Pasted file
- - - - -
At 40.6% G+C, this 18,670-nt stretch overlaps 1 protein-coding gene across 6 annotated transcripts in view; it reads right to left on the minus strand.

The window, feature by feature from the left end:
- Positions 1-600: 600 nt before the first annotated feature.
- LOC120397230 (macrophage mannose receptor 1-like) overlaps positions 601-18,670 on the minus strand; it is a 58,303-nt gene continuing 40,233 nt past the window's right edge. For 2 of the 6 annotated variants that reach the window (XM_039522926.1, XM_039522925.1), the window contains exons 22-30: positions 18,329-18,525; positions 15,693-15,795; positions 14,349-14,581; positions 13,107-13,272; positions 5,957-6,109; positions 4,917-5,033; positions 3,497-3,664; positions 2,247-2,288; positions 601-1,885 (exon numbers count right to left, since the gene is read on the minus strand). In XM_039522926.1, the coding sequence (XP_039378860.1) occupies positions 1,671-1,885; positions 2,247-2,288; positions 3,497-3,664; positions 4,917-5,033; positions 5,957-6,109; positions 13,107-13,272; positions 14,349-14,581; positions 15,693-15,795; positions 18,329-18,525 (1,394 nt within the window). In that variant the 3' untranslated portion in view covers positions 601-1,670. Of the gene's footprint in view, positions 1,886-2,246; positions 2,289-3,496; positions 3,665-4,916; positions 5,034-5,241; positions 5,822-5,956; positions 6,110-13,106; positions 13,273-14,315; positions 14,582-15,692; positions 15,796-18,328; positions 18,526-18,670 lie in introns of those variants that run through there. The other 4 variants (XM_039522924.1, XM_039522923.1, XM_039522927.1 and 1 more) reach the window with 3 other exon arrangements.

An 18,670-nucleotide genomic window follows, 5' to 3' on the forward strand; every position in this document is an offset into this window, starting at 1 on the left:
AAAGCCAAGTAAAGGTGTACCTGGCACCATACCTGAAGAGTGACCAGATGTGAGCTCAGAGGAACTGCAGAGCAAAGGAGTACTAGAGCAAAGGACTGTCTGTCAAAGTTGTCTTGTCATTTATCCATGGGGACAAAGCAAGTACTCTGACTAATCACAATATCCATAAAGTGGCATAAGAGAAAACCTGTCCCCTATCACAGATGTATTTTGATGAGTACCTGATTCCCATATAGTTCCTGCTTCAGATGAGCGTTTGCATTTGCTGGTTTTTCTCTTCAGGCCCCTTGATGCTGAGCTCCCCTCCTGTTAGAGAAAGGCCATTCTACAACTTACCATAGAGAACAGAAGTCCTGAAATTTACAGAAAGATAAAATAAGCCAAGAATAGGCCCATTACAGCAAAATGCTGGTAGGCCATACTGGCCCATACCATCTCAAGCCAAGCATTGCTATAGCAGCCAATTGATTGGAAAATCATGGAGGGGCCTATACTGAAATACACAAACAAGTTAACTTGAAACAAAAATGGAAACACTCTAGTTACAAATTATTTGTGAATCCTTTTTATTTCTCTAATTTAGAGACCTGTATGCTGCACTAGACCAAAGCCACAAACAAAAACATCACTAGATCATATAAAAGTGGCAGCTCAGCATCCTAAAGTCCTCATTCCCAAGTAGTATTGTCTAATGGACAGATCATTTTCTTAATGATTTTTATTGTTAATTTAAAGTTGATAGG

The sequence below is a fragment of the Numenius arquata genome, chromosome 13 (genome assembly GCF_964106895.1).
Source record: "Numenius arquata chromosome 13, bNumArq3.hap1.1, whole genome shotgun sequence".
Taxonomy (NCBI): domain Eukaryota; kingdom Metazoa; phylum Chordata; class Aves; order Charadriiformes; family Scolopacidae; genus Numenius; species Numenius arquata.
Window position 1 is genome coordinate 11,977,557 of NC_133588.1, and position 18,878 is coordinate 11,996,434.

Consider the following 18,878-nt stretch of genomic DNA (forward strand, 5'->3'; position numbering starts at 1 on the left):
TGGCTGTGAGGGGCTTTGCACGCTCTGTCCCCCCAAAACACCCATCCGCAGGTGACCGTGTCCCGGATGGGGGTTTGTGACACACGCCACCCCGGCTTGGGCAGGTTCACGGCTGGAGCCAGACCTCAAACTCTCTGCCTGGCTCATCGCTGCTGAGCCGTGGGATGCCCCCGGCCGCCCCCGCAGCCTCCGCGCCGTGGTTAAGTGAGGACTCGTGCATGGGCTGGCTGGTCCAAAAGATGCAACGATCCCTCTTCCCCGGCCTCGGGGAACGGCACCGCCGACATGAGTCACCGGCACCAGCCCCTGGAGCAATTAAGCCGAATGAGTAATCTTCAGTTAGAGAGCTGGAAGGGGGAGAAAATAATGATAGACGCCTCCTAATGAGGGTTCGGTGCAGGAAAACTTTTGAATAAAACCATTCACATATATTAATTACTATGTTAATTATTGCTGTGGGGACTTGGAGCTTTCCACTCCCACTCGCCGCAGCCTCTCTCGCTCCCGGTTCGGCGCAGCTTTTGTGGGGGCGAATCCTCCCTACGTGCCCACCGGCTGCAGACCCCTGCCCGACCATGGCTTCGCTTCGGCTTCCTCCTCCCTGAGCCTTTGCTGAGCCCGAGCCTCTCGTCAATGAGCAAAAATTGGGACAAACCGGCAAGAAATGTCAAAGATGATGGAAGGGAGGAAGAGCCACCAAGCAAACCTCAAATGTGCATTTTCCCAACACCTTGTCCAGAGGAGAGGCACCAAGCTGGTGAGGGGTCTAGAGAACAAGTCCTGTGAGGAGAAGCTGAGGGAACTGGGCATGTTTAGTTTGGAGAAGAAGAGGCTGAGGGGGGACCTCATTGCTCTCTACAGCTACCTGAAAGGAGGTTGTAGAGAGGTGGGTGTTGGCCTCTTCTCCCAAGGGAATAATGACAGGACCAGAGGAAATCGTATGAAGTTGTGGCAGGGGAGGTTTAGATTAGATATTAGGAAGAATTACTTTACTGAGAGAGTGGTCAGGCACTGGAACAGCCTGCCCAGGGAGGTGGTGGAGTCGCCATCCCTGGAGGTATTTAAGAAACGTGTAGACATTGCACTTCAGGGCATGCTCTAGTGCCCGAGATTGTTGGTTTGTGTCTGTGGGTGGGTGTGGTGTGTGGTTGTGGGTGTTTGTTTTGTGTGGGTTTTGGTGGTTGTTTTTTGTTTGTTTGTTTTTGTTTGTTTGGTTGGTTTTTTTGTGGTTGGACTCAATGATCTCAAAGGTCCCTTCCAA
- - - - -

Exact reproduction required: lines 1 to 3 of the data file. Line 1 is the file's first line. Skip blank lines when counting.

At 40.6% G+C, this 18,670-nt stretch overlaps 1 protein-coding gene across 6 annotated transcripts in view; it reads right to left on the minus strand.

The window, feature by feature from the left end:
- Positions 1-600: 600 nt before the first annotated feature.